Who’s Offensive Security?
Offensive Security are known as arguably the leading training provider in the Information Security industry today. Focusing on highly practical certifications the team are responsible for some of the most well known penetration testing courses (Pentesting with Kali / Pentesting with Backtrack along with Cracking the Perimeter) leading to the well regarded OSCP and OSCE certifications. The point is when I say these guys know how to set up a challenging lab environment I mean it. As you may have read about PWK has a virtual laboratory filled with vulnerable machines for students to hack their way through while sharpening their skills. It’s also perhaps their most valuable training asset giving budding penetration testers fantastic hands on learning in real world scenarios.
What’s “The Playground”
The unique status of the PWK labs has changed recently with a new product being released by Offensive Security called “The Playground”. It’s another virtual training environment created with the intention of being the “next step” after PWK, but still modeled after the labs many of us know and love. The playground is once again broken into different subnet’s with associated themes. One might be a public DMZ with lots of web applications, another section focuses on SCADA devices, another still focuses on being an internal network, etc. Each network holds a range of servers such as Citrix machines, DNS servers, email servers etc. From a testers perspective it’s fantastic given that on any one test usually you’ll be sticking to one particular theme (internal, external, etc.) and usually that hosts a fairly homogenous range of servers. The lab provides a huge cross section of boxes giving testers exposure to an array of exploitation techniques in a very short time.
I was privileged enough to be offered a position as a beta tester for the lab’s for a two week period – something I jumped at while simultaneously cancelling every piece of work and commitment I had so I could soak up every minute of it. Holding OSCP and OSCE I knew that it would be a great way to sharpen my skills – and having experience in OffSec labs I thought how hard can it be…. right?
The first lesson I learnt was labs are a lot more frustrating when you’re completing them as opposed to fondly remembering the time you spent in them. When they say it’s the next level up from PWK they mean it. Perhaps 1-2 boxes were simple point ‘n shoot affairs but the majority were fairly involved and counted on some real out of the box thinking to crack. I have to keep the technical side a bit light both due to a promise to Offensive Security but more importantly so I don’t spoil anything for anyone who get’s a shot inside the playground. The configurations in the environment forced me to use a few techniques I’ve never thought of before.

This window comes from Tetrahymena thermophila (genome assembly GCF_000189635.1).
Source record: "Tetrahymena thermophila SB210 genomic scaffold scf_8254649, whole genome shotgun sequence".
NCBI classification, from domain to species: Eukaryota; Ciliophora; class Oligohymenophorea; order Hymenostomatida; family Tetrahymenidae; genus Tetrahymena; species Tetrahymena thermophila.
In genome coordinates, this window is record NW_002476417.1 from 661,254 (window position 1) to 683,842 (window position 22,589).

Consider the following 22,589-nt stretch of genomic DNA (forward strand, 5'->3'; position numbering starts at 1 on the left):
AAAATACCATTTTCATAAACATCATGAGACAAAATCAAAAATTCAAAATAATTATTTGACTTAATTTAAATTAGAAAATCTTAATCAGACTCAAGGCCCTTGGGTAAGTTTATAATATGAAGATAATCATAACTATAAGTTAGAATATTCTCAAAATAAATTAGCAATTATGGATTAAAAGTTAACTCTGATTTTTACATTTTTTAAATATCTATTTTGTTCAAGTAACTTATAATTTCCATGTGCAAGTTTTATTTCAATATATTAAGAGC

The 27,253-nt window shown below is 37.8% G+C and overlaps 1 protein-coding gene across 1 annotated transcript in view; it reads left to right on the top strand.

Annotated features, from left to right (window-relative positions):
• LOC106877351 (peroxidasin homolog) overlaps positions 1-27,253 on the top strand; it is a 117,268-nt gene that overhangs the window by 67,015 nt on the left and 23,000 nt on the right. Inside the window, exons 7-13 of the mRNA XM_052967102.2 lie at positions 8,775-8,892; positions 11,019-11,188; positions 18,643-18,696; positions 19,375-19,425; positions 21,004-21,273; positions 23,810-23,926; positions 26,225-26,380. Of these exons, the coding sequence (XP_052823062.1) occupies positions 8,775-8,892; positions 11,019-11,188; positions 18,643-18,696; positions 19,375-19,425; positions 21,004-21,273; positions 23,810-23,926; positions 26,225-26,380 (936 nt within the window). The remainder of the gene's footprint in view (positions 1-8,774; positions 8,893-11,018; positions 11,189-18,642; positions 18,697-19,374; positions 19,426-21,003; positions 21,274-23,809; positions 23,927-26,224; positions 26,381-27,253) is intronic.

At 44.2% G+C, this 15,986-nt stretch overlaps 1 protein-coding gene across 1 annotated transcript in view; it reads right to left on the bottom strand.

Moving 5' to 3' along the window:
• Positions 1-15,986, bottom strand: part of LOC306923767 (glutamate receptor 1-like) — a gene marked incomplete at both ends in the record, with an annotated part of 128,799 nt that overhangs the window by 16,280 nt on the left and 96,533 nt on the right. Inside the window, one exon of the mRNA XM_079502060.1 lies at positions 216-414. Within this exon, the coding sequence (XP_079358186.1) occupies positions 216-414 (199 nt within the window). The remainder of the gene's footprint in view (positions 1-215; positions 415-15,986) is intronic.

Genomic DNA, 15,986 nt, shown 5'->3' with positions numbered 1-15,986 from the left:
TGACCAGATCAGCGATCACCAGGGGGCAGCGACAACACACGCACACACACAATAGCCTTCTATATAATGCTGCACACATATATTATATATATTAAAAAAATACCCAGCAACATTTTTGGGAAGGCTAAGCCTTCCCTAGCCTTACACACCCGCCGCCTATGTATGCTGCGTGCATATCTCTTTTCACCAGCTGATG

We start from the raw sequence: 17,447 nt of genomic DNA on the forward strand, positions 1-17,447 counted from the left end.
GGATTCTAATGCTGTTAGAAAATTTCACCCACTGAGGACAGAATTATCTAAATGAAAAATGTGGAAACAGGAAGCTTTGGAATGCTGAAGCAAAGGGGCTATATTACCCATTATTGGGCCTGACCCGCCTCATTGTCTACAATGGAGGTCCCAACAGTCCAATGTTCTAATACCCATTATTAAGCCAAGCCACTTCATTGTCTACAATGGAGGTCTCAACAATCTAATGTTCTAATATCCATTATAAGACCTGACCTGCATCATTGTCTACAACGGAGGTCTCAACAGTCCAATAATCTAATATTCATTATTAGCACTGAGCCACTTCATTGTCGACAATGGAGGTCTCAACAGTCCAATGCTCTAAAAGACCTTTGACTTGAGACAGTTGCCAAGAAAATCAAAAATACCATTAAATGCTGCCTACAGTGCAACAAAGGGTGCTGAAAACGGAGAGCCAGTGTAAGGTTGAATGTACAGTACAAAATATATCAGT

Back when I was obtaining my OSCP I managed to crack every box in the PWK network, only to be shattered that it was all over. With the playground it was awesome to feel excitement once again – the puzzle of what you need to do to get a shell – the frustration of not finding a foothold even though you know it’s vulnerable – the joy of seeing the root prompt pop up.
Who can access it
The playground targeted towards corporate hire where a company can rent exclusive access and have their own team of testers work through the challenges over a set period of time. Unique flags on machines and point scores on the dashboard help keep track of testers progress, and may even foster a competitive vibe if that’s what the company desires. Eventually OffSec are also planning on releasing options for individuals to gain access to the playground which I’m really excited for. Even with two weeks in there I would happily go back given the amount still left to go (I estimate it would take a solid penetration tester approximately 1 month to get the majority of boxes).
In the end I was happy to crack about 20 boxes in the two week period, but more importantly I improved my skills and most importantly of all – mindset – to take back to real world penetration tests. Being faced with the challenges while also knowing there is a solution teaches just how much enumeration and research it can take before you finally find the vulnerability a dedicated attacker would eventually uncover. Obviously as professional penetration testers that’s what we’re paid to do, so keeping these skills sharp is one of the best things we can do for our customers. I’d highly recommend the new labs not only to corporations who want to give great training to their pentest teams but also (once available) to individuals who want to develop their abilities to the next level.
A big thank you again to Offensive Security for the opportunity to ‘play’ in the playground, I can’t wait to get back in there.
Full Disclosure: The two week access for beta testing was at no charge however this blog post was not a condition of access nor were any good / favorable reviews. These words are 100% my own because they describe how much fun I actually had doing it!